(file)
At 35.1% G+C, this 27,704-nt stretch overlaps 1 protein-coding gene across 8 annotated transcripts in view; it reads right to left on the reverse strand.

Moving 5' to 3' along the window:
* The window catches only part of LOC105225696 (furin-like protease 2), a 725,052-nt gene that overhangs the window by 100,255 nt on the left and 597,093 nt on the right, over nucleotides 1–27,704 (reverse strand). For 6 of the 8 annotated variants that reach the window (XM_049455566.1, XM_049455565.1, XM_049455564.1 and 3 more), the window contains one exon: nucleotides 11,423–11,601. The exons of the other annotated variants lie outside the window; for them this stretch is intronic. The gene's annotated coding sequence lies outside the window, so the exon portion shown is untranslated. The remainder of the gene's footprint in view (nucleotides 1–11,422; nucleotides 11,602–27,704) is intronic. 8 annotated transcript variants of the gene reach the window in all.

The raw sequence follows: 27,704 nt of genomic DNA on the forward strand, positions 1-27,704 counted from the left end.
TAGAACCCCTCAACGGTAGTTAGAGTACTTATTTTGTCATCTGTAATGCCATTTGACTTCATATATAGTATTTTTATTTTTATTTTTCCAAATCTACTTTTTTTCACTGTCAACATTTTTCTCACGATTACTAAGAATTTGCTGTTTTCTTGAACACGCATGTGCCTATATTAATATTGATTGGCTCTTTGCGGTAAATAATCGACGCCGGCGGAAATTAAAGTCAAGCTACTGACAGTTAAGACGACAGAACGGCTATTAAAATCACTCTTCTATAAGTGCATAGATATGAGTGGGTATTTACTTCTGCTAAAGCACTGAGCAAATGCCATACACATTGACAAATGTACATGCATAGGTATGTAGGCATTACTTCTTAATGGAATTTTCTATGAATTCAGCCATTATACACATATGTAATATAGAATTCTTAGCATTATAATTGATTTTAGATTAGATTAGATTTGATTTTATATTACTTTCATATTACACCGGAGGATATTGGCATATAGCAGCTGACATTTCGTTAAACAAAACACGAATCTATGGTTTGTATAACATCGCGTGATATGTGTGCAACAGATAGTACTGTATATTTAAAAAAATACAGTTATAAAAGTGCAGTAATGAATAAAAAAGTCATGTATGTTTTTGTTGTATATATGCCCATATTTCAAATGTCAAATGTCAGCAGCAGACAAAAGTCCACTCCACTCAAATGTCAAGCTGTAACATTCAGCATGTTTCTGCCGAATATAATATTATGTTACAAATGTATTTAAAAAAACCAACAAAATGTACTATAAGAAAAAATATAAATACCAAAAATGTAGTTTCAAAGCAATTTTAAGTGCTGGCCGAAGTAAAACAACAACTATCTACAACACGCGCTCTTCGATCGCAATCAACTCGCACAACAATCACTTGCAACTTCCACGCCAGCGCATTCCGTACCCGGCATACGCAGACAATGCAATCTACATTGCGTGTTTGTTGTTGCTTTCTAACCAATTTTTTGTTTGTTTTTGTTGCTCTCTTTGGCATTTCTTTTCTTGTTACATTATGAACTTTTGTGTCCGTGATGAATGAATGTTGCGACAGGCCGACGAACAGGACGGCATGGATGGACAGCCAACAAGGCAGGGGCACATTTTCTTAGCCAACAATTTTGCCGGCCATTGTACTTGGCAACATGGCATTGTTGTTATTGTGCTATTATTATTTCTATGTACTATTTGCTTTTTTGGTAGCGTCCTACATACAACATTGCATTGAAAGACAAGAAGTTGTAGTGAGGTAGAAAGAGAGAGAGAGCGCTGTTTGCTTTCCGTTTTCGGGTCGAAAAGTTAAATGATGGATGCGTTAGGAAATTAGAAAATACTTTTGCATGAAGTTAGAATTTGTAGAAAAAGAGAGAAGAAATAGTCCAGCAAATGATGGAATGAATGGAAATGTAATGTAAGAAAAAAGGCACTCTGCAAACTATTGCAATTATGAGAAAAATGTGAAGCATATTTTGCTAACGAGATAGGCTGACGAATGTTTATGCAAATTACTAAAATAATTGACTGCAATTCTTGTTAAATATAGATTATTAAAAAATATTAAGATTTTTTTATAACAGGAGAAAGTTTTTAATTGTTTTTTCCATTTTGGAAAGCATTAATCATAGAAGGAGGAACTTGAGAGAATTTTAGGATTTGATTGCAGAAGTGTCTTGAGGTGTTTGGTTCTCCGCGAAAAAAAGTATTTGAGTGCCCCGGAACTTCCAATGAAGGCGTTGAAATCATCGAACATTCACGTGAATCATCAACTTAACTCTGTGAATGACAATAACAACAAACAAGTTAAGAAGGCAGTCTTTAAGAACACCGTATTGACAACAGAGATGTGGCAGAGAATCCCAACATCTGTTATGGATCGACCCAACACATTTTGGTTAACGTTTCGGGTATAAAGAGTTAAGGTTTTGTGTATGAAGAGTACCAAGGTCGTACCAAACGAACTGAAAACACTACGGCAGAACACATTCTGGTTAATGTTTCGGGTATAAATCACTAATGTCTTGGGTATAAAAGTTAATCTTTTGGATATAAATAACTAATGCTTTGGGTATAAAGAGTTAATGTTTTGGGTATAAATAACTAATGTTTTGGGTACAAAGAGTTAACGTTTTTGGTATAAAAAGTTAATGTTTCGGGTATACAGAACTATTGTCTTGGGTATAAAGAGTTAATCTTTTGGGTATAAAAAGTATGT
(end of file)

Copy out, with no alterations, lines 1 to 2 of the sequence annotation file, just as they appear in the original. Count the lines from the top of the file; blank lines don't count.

At 35.1% G+C, this 27,704-nt stretch overlaps 1 protein-coding gene across 8 annotated transcripts in view; it reads right to left on the reverse strand.

Moving 5' to 3' along the window: